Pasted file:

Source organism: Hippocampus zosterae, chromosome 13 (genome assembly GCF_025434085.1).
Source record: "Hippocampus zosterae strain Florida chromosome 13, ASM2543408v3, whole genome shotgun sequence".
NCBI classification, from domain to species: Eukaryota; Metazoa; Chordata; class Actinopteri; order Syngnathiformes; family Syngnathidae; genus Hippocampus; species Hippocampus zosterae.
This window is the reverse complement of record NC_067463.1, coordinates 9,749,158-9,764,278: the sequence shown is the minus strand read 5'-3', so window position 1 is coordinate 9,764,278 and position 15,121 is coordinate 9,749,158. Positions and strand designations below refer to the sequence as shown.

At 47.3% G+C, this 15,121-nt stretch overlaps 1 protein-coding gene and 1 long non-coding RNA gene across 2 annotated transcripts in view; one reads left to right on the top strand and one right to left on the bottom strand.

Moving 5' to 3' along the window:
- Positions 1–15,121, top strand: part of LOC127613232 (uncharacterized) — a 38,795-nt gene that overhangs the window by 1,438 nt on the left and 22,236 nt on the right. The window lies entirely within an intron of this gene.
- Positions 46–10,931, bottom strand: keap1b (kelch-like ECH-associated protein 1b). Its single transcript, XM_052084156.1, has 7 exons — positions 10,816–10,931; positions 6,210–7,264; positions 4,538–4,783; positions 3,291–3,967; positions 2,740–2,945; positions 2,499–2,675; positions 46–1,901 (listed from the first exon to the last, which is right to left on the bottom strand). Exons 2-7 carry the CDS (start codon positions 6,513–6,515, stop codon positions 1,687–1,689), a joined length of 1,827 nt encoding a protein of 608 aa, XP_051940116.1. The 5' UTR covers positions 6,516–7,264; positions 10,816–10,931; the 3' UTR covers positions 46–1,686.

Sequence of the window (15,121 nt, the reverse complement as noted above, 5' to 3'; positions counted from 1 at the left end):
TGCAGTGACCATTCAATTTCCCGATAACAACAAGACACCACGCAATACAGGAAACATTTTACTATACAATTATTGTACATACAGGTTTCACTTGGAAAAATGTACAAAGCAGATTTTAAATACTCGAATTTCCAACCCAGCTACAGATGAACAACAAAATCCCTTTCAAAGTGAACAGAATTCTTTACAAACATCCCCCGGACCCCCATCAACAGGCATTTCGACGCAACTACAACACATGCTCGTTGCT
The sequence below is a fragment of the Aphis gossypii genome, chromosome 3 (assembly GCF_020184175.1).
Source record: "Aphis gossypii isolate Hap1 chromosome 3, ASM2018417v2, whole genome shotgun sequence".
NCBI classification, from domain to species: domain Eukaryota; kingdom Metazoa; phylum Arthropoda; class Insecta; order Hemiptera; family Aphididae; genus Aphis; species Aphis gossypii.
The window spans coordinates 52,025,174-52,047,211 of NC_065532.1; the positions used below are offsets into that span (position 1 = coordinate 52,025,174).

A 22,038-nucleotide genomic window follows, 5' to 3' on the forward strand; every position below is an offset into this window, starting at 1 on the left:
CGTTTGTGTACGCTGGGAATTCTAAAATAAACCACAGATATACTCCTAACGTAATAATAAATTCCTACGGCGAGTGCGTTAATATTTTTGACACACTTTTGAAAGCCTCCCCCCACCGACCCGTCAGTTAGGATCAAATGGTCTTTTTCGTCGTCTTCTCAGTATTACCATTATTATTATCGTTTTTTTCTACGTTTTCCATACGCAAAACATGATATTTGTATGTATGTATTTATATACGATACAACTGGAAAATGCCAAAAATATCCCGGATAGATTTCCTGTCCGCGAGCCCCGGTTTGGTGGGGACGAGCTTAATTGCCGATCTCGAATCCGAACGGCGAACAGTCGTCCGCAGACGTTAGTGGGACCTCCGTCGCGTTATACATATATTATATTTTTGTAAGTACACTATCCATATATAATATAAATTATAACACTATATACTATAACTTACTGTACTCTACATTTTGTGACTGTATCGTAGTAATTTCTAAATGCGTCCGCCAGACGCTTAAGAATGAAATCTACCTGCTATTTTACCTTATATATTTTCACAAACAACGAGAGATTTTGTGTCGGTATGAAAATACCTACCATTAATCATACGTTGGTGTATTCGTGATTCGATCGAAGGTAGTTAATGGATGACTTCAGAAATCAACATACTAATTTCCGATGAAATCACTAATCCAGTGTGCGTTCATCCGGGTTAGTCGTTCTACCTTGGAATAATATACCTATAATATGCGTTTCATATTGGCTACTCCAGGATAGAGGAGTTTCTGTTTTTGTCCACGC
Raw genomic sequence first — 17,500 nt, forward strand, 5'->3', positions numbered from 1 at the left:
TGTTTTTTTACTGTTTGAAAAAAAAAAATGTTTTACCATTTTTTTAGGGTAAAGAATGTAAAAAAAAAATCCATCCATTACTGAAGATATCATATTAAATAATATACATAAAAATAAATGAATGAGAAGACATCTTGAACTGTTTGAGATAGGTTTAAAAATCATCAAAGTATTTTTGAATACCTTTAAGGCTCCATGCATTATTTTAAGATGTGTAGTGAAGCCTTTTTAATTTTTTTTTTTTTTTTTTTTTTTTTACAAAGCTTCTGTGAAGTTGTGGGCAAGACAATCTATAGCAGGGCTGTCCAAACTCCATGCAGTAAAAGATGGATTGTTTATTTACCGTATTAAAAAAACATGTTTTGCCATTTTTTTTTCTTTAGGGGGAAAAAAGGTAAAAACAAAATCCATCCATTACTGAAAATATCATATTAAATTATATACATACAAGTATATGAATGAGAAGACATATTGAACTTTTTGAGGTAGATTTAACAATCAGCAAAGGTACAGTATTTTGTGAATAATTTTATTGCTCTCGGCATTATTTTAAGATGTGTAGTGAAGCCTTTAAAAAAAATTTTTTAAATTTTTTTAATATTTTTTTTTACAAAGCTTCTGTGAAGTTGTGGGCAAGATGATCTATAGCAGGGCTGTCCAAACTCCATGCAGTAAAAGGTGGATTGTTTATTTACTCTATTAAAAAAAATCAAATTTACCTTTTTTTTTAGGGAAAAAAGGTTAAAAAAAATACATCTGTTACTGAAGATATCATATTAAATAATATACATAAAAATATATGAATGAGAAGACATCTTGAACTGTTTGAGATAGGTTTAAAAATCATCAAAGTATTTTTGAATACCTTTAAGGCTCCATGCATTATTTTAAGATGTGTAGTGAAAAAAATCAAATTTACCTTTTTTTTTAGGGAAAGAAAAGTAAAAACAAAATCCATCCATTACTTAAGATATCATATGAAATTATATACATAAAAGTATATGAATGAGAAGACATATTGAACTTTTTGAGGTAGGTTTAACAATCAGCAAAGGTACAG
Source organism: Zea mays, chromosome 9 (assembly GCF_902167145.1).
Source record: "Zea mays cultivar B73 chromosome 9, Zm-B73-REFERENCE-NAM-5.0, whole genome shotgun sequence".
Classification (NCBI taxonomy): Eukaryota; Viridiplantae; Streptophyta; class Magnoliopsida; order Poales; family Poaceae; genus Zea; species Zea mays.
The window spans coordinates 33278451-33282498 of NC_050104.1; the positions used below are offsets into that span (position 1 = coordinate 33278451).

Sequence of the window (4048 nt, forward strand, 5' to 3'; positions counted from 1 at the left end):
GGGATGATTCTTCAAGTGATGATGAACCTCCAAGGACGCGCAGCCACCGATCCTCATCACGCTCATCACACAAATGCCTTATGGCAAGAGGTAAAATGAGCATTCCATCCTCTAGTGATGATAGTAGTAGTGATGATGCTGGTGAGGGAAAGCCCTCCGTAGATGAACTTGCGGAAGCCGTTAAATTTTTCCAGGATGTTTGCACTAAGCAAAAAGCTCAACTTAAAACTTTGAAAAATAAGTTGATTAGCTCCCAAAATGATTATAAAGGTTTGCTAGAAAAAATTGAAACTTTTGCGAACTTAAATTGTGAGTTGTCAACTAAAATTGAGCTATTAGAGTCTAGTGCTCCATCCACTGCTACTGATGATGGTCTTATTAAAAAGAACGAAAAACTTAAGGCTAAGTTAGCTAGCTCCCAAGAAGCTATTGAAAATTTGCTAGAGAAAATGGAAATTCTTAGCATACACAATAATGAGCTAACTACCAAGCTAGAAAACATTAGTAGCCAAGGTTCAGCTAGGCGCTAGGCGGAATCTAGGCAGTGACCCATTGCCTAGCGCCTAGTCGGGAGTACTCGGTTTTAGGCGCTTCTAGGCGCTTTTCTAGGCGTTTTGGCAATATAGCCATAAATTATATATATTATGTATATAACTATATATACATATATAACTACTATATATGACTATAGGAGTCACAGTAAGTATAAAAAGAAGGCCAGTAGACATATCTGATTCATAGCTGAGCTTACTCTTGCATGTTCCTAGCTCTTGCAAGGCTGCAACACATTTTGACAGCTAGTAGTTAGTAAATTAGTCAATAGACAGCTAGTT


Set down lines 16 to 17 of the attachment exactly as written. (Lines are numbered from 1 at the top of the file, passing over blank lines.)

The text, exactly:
CGTTTGTGTACGCTGGGAATTCTAAAATAAACCACAGATATACTCCTAACGTAATAATAAATTCCTACGGCGAGTGCGTTAATATTTTTGACACACTTTTGAAAGCCTCCCCCCACCGACCCGTCAGTTAGGATCAAATGGTCTTTTTCGTCGTCTTCTCAGTATTACCATTATTATTATCGTTTTTTTCTACGTTTTCCATACGCAAAACATGATATTTGTATGTATGTATTTATATACGATACAACTGGAAAATGCCAAAAATATCCCGGATAGATTTCCTGTCCGCGAGCCCCGGTTTGGTGGGGACGAGCTTAATTGCCGATCTCGAATCCGAACGGCGAACAGTCGTCCGCAGACGTTAGTGGGACCTCCGTCGCGTTATACATATATTATATTTTTGTAAGTACACTATCCATATATAATATAAATTATAACACTATATACTATAACTTACTGTACTCTACATTTTGTGACTGTATCGTAGTAATTTCTAAATGCGTCCGCCAGACGCTTAAGAATGAAATCTACCTGCTATTTTACCTTATATATTTTCACAAACAACGAGAGATTTTGTGTCGGTATGAAAATACCTACCATTAATCATACGTTGGTGTATTCGTGATTCGATCGAAGGTAGTTAATGGATGACTTCAGAAATCAACATACTAATTTCCGATGAAATCACTAATCCAGTGTGCGTTCATCCGGGTTAGTCGTTCTACCTTGGAATAATATACCTATAATATGCGTTTCATATTGGCTACTCCAGGATAGAGGAGTTTCTGTTTTTGTCCACGC
Raw genomic sequence first — 17,500 nt, forward strand, 5'->3', positions numbered from 1 at the left: